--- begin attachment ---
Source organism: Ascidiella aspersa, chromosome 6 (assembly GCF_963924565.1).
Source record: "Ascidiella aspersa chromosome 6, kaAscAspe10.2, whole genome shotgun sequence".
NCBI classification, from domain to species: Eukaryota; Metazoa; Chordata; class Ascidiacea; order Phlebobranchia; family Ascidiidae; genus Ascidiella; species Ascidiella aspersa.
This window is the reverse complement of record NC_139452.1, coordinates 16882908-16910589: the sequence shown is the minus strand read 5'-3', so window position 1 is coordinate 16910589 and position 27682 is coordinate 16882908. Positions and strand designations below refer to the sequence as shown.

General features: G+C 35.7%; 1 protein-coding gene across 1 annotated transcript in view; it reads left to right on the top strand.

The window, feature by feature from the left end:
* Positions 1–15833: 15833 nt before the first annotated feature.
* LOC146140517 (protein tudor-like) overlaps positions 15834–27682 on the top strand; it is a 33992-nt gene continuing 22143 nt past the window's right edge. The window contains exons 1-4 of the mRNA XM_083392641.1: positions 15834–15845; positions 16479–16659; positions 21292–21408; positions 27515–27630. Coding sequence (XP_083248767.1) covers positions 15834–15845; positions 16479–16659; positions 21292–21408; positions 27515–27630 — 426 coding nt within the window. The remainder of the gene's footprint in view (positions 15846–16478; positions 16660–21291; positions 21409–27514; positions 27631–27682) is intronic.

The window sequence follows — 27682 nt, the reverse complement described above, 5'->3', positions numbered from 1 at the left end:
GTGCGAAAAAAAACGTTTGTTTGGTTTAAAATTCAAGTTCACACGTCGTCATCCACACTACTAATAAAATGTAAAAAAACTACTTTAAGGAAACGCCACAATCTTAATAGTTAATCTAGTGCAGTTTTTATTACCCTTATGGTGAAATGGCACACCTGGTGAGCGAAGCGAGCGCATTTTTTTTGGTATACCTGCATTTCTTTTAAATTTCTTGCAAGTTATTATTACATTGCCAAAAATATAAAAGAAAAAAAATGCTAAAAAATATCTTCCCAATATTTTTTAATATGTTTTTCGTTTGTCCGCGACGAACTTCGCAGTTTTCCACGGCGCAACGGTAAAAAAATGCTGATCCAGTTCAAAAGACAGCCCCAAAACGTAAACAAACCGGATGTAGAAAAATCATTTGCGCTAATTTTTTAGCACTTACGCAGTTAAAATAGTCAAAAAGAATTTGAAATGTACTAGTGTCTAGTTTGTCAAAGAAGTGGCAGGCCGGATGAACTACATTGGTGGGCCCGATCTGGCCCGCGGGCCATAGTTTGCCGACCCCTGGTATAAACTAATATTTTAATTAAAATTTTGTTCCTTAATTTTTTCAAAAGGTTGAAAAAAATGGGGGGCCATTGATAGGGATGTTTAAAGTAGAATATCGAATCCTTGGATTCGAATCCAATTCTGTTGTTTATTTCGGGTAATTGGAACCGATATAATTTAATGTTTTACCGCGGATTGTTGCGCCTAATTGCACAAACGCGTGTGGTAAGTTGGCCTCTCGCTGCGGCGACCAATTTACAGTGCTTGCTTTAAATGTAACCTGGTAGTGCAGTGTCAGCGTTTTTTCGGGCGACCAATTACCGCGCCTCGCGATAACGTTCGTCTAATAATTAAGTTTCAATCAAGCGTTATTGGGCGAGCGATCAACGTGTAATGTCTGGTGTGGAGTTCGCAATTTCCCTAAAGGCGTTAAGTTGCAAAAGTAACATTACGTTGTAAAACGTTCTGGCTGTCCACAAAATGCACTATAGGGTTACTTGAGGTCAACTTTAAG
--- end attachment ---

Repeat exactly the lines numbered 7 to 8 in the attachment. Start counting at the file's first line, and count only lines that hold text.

* Positions 1–15833: 15833 nt before the first annotated feature.
* LOC146140517 (protein tudor-like) overlaps positions 15834–27682 on the top strand; it is a 33992-nt gene continuing 22143 nt past the window's right edge. The window contains exons 1-4 of the mRNA XM_083392641.1: positions 15834–15845; positions 16479–16659; positions 21292–21408; positions 27515–27630. Coding sequence (XP_083248767.1) covers positions 15834–15845; positions 16479–16659; positions 21292–21408; positions 27515–27630 — 426 coding nt within the window. The remainder of the gene's footprint in view (positions 15846–16478; positions 16660–21291; positions 21409–27514; positions 27631–27682) is intronic.